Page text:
But wait a minute, you're saying, we've had three years of wild growth, why won't we have another? Simple: we're at the top of the hockey stick, as they like to say in economic circles. 2004 was the year that you should have entered the DSLR market if you were going to enter it (so why did Contax and Kodak exit it?). Even weak players then would have risen with the tide and had time to flush out costs and boost performance by the time the Big Brands appear in 2006. By 2005 the unit volume growth was already cut in half and the second sign of market tapering appeared: the dollar volume sales growth wasn't nearly as high as unit volume growth. My prediction? Almost no dollar volume sales growth in 2006 (e.g. <10%), and a modest 30% unit volume growth. {Close enough to declare victory on this, I think.} By 2007, the DSLR market will start to look like the consumer digicam market: too many players, not enough dollars, not enough growth, and much talk of who will go away permanently (KonicaMinolta, Pentax, Panasonic, Samsung, and Fujifilm are my choices, in order of likelihood [One month after writing that, KM has essentially gone away. Ouch.] ). Olympus will be in a major battle with Sony over third place (and their 4/3 and KM mounts will be battling for third place in mounts, too). Nikon and Canon will be selling their lowest end at little or no margin to retain share. Like I said: brutal.

But you want to know about 2006. I'm going to do things a little different and only predict the DSLR market (it's where all the action is, anyway). Here goes:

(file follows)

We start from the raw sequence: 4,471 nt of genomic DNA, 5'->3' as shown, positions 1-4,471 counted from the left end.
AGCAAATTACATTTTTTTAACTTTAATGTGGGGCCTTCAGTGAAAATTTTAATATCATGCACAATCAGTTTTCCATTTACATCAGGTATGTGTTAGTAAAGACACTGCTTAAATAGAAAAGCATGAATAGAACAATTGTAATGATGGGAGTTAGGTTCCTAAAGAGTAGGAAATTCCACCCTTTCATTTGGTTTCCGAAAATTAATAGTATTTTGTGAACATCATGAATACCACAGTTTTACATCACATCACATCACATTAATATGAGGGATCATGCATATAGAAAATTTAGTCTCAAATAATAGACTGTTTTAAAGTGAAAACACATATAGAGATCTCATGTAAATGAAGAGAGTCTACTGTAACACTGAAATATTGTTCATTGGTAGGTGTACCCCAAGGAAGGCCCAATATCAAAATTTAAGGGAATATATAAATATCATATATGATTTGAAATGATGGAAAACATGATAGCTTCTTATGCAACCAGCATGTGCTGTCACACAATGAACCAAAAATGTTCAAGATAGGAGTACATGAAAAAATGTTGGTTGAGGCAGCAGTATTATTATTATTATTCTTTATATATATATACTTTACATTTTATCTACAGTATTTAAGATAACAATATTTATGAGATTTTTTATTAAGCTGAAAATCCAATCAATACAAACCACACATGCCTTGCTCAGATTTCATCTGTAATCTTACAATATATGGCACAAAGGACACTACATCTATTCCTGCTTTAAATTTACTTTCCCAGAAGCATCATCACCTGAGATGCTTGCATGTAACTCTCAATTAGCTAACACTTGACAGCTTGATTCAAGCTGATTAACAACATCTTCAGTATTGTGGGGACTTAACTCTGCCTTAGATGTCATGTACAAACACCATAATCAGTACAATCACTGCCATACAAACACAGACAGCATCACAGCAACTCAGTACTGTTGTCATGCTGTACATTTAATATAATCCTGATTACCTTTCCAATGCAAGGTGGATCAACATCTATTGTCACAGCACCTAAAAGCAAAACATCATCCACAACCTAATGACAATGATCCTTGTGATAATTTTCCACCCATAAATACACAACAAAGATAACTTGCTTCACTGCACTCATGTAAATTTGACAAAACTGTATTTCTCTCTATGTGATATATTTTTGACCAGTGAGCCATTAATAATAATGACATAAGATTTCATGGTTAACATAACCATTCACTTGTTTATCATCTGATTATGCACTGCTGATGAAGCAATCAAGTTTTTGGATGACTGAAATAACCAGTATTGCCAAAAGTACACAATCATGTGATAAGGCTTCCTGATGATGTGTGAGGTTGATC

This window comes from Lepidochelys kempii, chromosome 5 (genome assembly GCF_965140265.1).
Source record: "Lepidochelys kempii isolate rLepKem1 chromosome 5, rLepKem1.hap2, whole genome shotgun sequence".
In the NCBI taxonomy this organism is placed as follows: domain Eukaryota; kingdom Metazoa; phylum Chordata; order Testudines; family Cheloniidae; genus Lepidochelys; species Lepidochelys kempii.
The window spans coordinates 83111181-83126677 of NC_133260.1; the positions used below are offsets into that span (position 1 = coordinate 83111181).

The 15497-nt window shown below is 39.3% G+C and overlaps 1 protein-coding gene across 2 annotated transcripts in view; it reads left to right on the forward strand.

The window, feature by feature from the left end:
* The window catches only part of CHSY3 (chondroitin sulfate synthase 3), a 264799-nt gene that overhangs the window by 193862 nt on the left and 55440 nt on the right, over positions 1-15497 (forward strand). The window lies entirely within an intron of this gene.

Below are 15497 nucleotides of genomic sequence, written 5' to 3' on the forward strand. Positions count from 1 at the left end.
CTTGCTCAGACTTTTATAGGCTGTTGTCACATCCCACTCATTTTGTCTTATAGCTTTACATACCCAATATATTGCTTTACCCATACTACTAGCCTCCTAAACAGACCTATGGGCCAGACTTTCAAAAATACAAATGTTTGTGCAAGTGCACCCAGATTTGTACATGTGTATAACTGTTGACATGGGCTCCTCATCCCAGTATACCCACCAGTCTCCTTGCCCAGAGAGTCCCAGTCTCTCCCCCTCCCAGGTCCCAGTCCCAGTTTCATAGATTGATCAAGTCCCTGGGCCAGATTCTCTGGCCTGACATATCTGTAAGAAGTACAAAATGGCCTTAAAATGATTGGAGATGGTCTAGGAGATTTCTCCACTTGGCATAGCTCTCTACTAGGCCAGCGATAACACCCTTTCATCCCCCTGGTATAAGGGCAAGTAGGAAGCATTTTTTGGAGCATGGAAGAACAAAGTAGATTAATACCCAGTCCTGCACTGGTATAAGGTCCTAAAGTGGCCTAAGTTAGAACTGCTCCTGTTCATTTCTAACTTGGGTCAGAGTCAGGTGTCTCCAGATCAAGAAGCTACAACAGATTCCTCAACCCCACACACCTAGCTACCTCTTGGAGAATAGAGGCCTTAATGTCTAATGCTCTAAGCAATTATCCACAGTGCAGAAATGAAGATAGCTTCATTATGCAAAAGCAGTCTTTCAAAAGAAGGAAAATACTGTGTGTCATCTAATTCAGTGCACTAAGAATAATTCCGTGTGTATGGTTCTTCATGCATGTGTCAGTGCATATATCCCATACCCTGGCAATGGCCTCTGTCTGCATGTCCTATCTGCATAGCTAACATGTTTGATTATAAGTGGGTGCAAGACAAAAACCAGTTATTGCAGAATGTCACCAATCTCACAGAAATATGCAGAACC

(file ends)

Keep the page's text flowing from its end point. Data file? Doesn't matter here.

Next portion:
• Nikon introduces only one new DSLR. The questions are, which one and when? The when is relatively easy to predict, I think: late in 2006, perhaps around Photokina. The which is tougher. The FM3D rumors persist, and I really love the idea of that camera. With all the new entrants and price wars that break out, something under the D50 needs to appear at some point. The full-framers and Canon-wannabees think a full frame D3 is coming. I used to, too. But personally, I'm betting on an 10mp APS framed D3h. It makes the most sense in terms of line weakness, timing, and historical trends. Given the market competition, it won't be over US$3000. The D50 and D70s will continue to drop in price as Nikon pushes efficiencies in manufacturing and attempts to keep market share. Both need refreshing in light of new entrants, but it won't happen in 2006, so only their prices will drop. {Well, I was wrong. Yes, the D50 and D70s continued to drop in price, but they were replaced late in the year (what's with this "ship in December" trend Nikon has gotten into?). The D3 hasn't yet appeared, though the rumblings have increased as prototypes continue to wander around. So, Nikon introduced two DSLRs, and not the one I expected.